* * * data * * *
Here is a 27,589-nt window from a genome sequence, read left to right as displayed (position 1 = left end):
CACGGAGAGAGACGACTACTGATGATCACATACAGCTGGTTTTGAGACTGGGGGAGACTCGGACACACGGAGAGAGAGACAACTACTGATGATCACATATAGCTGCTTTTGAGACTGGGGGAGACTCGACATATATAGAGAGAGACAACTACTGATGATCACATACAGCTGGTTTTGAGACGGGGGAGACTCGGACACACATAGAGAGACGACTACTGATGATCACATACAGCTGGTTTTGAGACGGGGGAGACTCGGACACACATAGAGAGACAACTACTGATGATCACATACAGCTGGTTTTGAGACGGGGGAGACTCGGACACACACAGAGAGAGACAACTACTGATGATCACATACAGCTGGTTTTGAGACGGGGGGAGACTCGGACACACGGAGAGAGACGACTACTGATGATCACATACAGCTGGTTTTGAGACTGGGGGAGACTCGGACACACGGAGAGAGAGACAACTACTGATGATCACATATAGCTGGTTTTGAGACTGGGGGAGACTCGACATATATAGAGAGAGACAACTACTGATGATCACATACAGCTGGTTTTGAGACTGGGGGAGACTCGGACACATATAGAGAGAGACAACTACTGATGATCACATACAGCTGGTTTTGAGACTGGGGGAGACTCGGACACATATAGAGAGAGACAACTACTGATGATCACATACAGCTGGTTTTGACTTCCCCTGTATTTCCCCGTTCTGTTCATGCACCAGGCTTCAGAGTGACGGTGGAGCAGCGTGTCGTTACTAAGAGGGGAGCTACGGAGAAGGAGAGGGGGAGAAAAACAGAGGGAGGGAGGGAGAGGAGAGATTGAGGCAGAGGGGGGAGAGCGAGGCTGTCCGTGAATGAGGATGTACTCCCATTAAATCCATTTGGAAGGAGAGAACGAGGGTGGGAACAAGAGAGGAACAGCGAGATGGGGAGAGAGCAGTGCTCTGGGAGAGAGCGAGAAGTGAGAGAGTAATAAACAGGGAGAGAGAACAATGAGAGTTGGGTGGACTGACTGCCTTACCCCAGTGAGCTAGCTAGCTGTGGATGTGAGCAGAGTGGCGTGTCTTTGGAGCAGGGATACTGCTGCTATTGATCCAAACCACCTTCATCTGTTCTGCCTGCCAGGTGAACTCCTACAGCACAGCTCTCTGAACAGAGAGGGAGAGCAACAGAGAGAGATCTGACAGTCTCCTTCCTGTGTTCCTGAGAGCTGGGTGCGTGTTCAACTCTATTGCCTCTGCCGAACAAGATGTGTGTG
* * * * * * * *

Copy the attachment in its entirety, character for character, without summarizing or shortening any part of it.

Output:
Here is a 27,589-nt window from a genome sequence, read left to right as displayed (position 1 = left end):
CACGGAGAGAGACGACTACTGATGATCACATACAGCTGGTTTTGAGACTGGGGGAGACTCGGACACACGGAGAGAGAGACAACTACTGATGATCACATATAGCTGCTTTTGAGACTGGGGGAGACTCGACATATATAGAGAGAGACAACTACTGATGATCACATACAGCTGGTTTTGAGACGGGGGAGACTCGGACACACATAGAGAGACGACTACTGATGATCACATACAGCTGGTTTTGAGACGGGGGAGACTCGGACACACATAGAGAGACAACTACTGATGATCACATACAGCTGGTTTTGAGACGGGGGAGACTCGGACACACACAGAGAGAGACAACTACTGATGATCACATACAGCTGGTTTTGAGACGGGGGGAGACTCGGACACACGGAGAGAGACGACTACTGATGATCACATACAGCTGGTTTTGAGACTGGGGGAGACTCGGACACACGGAGAGAGAGACAACTACTGATGATCACATATAGCTGGTTTTGAGACTGGGGGAGACTCGACATATATAGAGAGAGACAACTACTGATGATCACATACAGCTGGTTTTGAGACTGGGGGAGACTCGGACACATATAGAGAGAGACAACTACTGATGATCACATACAGCTGGTTTTGAGACTGGGGGAGACTCGGACACATATAGAGAGAGACAACTACTGATGATCACATACAGCTGGTTTTGACTTCCCCTGTATTTCCCCGTTCTGTTCATGCACCAGGCTTCAGAGTGACGGTGGAGCAGCGTGTCGTTACTAAGAGGGGAGCTACGGAGAAGGAGAGGGGGAGAAAAACAGAGGGAGGGAGGGAGAGGAGAGATTGAGGCAGAGGGGGGAGAGCGAGGCTGTCCGTGAATGAGGATGTACTCCCATTAAATCCATTTGGAAGGAGAGAACGAGGGTGGGAACAAGAGAGGAACAGCGAGATGGGGAGAGAGCAGTGCTCTGGGAGAGAGCGAGAAGTGAGAGAGTAATAAACAGGGAGAGAGAACAATGAGAGTTGGGTGGACTGACTGCCTTACCCCAGTGAGCTAGCTAGCTGTGGATGTGAGCAGAGTGGCGTGTCTTTGGAGCAGGGATACTGCTGCTATTGATCCAAACCACCTTCATCTGTTCTGCCTGCCAGGTGAACTCCTACAGCACAGCTCTCTGAACAGAGAGGGAGAGCAACAGAGAGAGATCTGACAGTCTCCTTCCTGTGTTCCTGAGAGCTGGGTGCGTGTTCAACTCTATTGCCTCTGCCGAACAAGATGTGTGTG